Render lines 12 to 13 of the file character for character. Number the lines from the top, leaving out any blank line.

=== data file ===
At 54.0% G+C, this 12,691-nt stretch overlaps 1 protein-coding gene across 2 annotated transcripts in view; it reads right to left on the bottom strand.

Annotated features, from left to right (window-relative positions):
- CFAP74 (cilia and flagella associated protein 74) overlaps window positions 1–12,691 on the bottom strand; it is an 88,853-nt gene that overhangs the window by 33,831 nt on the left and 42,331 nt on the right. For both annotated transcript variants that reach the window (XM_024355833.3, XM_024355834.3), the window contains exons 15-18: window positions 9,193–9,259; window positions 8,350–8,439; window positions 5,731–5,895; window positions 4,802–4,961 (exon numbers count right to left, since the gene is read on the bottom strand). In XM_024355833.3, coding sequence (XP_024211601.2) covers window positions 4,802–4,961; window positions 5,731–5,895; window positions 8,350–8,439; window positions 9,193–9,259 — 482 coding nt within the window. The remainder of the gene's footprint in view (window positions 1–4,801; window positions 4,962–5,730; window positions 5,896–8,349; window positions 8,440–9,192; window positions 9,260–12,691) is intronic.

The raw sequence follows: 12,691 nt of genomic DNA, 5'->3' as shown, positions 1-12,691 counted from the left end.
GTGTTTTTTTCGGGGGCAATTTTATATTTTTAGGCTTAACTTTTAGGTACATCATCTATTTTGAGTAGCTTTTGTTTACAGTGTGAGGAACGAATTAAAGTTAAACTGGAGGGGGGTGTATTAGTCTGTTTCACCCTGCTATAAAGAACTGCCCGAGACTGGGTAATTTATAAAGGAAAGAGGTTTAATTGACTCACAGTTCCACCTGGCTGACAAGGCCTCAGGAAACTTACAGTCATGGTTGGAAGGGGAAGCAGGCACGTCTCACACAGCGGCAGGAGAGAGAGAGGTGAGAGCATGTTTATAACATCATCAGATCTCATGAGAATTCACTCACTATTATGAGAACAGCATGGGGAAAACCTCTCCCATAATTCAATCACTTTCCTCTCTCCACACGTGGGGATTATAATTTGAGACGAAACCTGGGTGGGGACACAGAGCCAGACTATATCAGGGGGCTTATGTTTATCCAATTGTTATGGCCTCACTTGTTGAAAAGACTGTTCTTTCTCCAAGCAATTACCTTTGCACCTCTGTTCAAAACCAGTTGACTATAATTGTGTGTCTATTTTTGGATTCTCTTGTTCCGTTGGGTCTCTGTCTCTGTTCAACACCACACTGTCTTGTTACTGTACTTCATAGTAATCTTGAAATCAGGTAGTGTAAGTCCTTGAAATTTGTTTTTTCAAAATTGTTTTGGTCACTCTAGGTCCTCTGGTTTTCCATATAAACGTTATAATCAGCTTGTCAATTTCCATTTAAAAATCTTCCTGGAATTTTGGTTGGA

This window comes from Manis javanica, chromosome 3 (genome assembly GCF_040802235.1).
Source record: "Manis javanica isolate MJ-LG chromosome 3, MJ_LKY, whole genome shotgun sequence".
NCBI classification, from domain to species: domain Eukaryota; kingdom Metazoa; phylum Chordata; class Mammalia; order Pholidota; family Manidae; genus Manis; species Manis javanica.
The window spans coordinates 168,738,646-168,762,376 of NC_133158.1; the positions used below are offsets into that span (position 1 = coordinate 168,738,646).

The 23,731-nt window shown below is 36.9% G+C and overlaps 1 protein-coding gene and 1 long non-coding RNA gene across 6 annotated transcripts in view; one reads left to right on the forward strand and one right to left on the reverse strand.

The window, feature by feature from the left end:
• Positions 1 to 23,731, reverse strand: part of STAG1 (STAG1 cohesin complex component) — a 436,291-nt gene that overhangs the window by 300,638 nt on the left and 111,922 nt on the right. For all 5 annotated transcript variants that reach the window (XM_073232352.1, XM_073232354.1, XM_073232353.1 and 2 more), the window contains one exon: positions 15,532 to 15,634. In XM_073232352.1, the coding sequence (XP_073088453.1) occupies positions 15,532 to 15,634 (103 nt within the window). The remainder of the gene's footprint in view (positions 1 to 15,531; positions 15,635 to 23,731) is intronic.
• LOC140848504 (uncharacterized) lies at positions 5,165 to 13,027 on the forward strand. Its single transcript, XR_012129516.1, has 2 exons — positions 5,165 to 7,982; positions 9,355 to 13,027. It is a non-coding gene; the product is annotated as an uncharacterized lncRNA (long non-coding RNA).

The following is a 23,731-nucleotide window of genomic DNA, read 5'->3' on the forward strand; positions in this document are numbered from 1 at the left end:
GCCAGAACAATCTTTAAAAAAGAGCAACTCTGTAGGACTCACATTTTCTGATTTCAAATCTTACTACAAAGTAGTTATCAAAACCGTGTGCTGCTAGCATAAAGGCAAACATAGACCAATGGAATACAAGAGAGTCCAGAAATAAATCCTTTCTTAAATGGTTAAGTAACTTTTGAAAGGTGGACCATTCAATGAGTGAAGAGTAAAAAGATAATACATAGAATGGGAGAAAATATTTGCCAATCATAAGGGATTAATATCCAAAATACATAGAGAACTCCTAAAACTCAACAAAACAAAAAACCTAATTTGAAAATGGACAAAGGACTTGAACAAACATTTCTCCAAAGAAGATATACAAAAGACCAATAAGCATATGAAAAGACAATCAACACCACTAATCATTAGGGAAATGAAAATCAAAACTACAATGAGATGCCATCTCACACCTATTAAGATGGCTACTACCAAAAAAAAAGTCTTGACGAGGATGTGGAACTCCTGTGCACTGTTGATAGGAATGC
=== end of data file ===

• Positions 1 to 23,731, reverse strand: part of STAG1 (STAG1 cohesin complex component) — a 436,291-nt gene that overhangs the window by 300,638 nt on the left and 111,922 nt on the right. For all 5 annotated transcript variants that reach the window (XM_073232352.1, XM_073232354.1, XM_073232353.1 and 2 more), the window contains one exon: positions 15,532 to 15,634. In XM_073232352.1, the coding sequence (XP_073088453.1) occupies positions 15,532 to 15,634 (103 nt within the window). The remainder of the gene's footprint in view (positions 1 to 15,531; positions 15,635 to 23,731) is intronic.
• LOC140848504 (uncharacterized) lies at positions 5,165 to 13,027 on the forward strand. Its single transcript, XR_012129516.1, has 2 exons — positions 5,165 to 7,982; positions 9,355 to 13,027. It is a non-coding gene; the product is annotated as an uncharacterized lncRNA (long non-coding RNA).